Your leaking thatched hut during the restoration of a pre-Enlightenment state.


Hello, my name is Judas Gutenberg and this is my blaag (pronounced as you would the vomit noise "hyroop-bleuach").


decay & ruin
Biosphere II
dead malls
Irving housing

got that wrong

appropriate tech
Arduino μcontrollers
Backwoods Home
Fractal antenna

fun social media stuff

(nobody does!)

Like my brownhouse:
   geriatric furniture along the Esopus
Tuesday, November 18 2008
After all the mortar had set, I'd determined that the prefab carpentry assembly I'd installed atop the east wall of the greenhouse was annoyingly off-level due to the fact that the masonry below it was annoyingly off-level. That wall must have been one of the few things whose overall level I'd failed to check. Not to worry, though, I could just unbolt the carpentry unit from its anchors, pry up one end until it was level, and inject wet mortar into the gap. Unfortunately, though, two days ago I'd used the last of my mortar and concrete, thinking I'd finally had those days behind me. This was how I found myself driving out to Herzog's this morning to get a little forty pound bag of mortar.
While I was out, I gave the dogs an unexpected treat: a walk along the Esopus across Wynkoop from the Hurley Mountain Inn. I noted that there was still some geriatric furniture in the weeds along the riverbank. These include a small cantilevered dining table designed so someone can eat in bed and a toiletless toilet seat held up to sitting level by a caster-equipped aluminum framework. These things have been strewn downriver from a medical supply retailer ever since the massive flood of 2005. Now the medical supply place has been replaced in its basement abode by Wildlife Encounters Taxidermy. I can't wait until the massive flood of 2009 strews warthog heads and menacing grizzlies throughout the cornfields of the Esopus. There's a Pulitzer Prize waiting somewhere in the future for the person who takes that picture.
The weather today was cold and wintery, only a few degrees above freezing. So when I mixed the small amount of mortar for today's project, I used warm tap water (the first water not collected from the roof that I've used on the greenhouse project). After I was done stuffing the mortar into all the places I wanted it to be, I wrapped the wall with a blanket. As the day grew steadily colder, I eventually decided to make the mortar more comfortable by heating up a rock on the woodstove and putting it under the blanket. By this evening temperatures had fallen into the 20s and it was clear that concrete and mortar season had conclusively ended.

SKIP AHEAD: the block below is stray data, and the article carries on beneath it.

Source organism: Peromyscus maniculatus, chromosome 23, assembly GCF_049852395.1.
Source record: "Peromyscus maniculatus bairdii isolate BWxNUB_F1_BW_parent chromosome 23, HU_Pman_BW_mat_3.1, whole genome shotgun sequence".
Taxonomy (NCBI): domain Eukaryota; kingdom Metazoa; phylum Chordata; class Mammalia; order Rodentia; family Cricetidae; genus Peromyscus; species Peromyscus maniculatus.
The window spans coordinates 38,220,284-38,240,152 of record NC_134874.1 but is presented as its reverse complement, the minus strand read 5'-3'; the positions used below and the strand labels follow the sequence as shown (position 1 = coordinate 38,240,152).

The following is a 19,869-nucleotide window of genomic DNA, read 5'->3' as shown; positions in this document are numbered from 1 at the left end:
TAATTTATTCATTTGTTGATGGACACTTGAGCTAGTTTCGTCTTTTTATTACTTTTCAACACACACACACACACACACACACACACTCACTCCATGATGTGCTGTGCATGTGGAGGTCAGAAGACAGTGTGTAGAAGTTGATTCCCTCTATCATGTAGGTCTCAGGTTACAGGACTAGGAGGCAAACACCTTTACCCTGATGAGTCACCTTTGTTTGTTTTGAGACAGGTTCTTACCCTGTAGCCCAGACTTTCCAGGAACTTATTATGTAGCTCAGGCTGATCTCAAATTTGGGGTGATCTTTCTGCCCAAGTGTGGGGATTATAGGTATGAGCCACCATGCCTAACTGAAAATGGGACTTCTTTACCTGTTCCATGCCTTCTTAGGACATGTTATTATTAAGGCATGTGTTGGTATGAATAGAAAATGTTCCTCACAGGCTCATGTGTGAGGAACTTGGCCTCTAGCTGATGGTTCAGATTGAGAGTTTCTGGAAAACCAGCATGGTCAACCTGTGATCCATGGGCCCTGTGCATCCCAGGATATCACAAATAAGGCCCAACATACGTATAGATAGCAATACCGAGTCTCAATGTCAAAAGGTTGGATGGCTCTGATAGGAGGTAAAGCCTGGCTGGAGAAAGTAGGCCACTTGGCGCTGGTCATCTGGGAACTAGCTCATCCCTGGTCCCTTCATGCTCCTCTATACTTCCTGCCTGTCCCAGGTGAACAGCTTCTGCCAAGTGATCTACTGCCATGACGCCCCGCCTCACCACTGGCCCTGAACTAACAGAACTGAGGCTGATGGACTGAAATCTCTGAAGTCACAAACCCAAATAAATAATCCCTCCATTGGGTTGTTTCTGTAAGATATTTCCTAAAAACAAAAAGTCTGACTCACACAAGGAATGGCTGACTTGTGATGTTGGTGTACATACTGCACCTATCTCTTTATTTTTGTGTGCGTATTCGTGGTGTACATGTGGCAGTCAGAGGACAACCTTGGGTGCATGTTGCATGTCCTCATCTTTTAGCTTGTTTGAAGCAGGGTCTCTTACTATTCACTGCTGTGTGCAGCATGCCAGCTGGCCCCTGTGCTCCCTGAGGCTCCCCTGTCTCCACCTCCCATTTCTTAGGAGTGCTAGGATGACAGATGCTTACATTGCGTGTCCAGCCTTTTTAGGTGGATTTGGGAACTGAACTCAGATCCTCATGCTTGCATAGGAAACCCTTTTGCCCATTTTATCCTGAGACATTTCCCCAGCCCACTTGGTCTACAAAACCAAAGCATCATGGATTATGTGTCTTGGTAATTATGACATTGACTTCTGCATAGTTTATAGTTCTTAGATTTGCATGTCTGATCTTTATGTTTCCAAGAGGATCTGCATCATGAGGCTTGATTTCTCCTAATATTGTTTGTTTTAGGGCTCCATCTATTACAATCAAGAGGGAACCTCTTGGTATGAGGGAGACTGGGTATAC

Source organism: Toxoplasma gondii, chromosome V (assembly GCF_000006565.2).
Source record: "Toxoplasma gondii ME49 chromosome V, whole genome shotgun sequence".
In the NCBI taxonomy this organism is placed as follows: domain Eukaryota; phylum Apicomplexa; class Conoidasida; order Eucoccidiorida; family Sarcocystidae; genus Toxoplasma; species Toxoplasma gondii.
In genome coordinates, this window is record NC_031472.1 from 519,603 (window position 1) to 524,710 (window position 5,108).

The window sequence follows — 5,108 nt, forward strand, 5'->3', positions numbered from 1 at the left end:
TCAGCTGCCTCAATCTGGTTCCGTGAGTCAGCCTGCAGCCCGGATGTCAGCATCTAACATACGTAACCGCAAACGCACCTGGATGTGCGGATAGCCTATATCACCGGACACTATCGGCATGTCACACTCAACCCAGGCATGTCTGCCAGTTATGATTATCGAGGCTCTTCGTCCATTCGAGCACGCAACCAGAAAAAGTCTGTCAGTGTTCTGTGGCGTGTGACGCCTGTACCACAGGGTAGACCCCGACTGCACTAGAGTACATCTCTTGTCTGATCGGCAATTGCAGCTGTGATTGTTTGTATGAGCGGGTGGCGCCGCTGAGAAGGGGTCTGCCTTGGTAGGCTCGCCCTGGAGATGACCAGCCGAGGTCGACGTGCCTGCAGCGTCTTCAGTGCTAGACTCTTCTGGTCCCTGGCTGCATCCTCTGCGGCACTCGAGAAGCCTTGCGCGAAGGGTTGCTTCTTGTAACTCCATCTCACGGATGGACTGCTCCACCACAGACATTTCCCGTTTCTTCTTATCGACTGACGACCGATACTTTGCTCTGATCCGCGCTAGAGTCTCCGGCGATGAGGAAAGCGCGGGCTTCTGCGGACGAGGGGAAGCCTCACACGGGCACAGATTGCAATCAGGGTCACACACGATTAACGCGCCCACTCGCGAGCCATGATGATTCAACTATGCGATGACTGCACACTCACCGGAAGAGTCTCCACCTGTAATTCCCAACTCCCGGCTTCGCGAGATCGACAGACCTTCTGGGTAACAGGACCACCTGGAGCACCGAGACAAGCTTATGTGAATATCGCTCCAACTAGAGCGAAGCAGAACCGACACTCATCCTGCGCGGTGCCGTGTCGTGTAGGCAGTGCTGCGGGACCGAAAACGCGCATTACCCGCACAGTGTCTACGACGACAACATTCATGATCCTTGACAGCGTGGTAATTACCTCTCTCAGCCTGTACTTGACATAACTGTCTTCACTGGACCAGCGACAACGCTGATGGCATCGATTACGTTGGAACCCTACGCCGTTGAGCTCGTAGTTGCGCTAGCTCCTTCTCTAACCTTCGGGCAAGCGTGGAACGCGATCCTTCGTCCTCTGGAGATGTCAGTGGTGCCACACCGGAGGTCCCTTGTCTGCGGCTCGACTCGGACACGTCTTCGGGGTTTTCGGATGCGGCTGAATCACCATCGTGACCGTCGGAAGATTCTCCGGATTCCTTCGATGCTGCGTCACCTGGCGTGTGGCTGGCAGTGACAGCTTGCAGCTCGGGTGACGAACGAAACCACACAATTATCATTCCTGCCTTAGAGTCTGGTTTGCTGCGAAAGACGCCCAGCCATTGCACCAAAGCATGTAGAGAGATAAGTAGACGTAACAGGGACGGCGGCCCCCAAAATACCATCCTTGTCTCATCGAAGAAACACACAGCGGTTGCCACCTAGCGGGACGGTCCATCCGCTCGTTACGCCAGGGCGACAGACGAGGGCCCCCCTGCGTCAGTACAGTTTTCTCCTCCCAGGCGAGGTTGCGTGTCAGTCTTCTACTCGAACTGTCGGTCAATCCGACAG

I wasted most of the afternoon over at our friend Andrea's house trying to get to the bottom of a strange computer problem. Her computer was running extremely slowly, particularly when it was running a program called Adobe Bridge. But the really peculiar thing about this was that the slowness was not reflected in the Task Manager. The computer would be crawling along, but I'd go to look at the tasks and see they were all using a trivial amount of CPU. Even the performance graph showed minimal CPU usage. Perhaps there's a new virus out there that somehow cloaks its activities in a way that makes it utterly transparent to Task Manager. I've seen some cunning, nefarious stuff, but nothing like this.

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